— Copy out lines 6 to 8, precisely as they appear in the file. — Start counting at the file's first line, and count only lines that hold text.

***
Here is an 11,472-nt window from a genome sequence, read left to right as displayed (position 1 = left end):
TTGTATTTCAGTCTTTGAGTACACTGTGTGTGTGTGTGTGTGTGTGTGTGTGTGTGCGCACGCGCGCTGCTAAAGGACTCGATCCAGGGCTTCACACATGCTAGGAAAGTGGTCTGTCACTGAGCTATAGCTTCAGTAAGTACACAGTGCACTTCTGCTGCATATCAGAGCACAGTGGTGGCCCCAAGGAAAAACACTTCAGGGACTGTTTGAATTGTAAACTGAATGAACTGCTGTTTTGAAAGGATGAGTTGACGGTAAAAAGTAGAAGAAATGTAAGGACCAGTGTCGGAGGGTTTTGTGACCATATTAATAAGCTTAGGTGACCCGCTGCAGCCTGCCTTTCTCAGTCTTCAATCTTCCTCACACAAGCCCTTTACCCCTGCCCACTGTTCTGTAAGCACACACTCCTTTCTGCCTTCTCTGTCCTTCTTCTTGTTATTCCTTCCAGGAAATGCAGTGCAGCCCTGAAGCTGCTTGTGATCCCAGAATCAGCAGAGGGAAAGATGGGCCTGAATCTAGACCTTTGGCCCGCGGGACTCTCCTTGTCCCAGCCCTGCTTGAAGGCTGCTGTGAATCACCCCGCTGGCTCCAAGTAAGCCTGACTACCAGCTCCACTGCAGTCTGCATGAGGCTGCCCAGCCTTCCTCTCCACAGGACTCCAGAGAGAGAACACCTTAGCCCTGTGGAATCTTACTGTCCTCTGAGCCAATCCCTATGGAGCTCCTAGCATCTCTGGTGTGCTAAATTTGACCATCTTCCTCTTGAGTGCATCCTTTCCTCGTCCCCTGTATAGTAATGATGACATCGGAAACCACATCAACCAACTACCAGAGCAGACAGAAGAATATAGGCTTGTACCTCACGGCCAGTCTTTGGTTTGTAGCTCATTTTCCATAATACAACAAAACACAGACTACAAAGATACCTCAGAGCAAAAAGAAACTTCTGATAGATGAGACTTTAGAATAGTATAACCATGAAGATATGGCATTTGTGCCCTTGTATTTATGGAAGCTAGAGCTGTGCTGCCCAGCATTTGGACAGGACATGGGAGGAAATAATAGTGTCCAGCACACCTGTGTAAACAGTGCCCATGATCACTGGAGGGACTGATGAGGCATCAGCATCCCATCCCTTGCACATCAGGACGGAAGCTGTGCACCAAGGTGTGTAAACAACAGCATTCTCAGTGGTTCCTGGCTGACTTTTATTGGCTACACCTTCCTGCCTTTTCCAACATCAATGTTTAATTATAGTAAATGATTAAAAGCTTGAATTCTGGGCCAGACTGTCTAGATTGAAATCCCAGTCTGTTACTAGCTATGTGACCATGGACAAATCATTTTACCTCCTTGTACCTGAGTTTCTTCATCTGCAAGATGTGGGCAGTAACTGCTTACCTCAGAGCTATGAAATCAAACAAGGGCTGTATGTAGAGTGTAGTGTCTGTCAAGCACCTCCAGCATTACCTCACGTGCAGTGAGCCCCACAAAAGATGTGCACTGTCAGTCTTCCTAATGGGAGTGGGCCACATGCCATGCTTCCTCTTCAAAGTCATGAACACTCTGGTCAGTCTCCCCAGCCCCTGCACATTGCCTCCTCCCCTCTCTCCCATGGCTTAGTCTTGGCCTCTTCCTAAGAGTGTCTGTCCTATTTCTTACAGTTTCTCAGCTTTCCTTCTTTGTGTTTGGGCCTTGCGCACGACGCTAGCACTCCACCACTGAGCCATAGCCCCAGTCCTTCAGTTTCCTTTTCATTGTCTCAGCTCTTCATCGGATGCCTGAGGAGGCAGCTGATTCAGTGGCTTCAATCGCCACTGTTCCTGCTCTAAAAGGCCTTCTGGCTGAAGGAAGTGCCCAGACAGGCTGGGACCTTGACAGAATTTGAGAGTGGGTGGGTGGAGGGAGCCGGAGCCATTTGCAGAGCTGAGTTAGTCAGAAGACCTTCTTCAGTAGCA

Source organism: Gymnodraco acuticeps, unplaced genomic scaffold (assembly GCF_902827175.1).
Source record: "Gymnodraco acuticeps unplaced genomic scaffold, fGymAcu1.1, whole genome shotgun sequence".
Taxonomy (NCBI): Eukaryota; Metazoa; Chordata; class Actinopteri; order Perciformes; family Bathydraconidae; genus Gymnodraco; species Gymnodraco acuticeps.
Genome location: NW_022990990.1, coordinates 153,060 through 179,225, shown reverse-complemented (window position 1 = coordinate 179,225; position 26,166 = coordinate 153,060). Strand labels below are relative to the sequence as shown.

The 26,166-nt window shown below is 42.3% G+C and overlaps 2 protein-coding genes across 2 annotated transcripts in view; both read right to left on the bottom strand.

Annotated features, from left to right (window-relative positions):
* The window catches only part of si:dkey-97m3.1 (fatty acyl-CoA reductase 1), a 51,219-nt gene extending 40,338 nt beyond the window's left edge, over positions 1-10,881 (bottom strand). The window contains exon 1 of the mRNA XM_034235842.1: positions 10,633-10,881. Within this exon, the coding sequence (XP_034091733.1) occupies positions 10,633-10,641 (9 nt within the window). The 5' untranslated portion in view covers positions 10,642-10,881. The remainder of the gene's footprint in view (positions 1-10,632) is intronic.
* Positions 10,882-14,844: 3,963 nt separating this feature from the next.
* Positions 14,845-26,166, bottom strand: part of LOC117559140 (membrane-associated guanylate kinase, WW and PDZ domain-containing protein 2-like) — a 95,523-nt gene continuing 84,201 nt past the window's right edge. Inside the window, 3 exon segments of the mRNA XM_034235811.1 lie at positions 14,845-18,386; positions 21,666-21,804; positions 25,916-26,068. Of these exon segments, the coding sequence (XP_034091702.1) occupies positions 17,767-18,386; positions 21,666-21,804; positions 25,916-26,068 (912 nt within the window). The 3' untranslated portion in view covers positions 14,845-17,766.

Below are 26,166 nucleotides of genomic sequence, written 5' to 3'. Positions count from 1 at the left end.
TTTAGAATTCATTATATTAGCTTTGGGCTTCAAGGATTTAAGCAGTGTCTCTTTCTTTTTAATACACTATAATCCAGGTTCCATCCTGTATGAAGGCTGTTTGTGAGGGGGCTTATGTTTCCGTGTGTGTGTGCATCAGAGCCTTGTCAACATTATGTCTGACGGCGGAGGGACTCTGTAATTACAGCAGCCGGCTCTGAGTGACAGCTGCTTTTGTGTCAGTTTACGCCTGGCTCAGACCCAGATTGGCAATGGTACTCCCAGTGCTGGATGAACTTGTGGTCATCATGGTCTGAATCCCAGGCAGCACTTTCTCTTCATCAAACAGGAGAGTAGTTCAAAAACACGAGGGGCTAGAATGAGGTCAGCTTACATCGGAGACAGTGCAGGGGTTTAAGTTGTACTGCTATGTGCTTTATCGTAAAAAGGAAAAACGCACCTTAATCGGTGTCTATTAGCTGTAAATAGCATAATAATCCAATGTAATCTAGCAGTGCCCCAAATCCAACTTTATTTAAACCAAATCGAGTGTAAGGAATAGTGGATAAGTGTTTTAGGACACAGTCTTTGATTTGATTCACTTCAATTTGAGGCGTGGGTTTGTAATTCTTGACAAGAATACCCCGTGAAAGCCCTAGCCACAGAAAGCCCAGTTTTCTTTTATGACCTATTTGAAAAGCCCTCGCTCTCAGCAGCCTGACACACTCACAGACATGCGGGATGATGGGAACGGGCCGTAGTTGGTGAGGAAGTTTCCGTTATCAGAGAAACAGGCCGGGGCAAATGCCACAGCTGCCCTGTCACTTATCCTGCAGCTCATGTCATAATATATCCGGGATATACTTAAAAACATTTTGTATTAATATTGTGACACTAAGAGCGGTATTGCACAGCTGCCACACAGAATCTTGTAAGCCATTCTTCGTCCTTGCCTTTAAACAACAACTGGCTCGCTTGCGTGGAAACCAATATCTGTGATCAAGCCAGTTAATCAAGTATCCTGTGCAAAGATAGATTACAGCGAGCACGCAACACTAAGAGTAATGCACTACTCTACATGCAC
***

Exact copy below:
Genome location: NW_022990990.1, coordinates 153,060 through 179,225, shown reverse-complemented (window position 1 = coordinate 179,225; position 26,166 = coordinate 153,060). Strand labels below are relative to the sequence as shown.

The 26,166-nt window shown below is 42.3% G+C and overlaps 2 protein-coding genes across 2 annotated transcripts in view; both read right to left on the bottom strand.

Annotated features, from left to right (window-relative positions):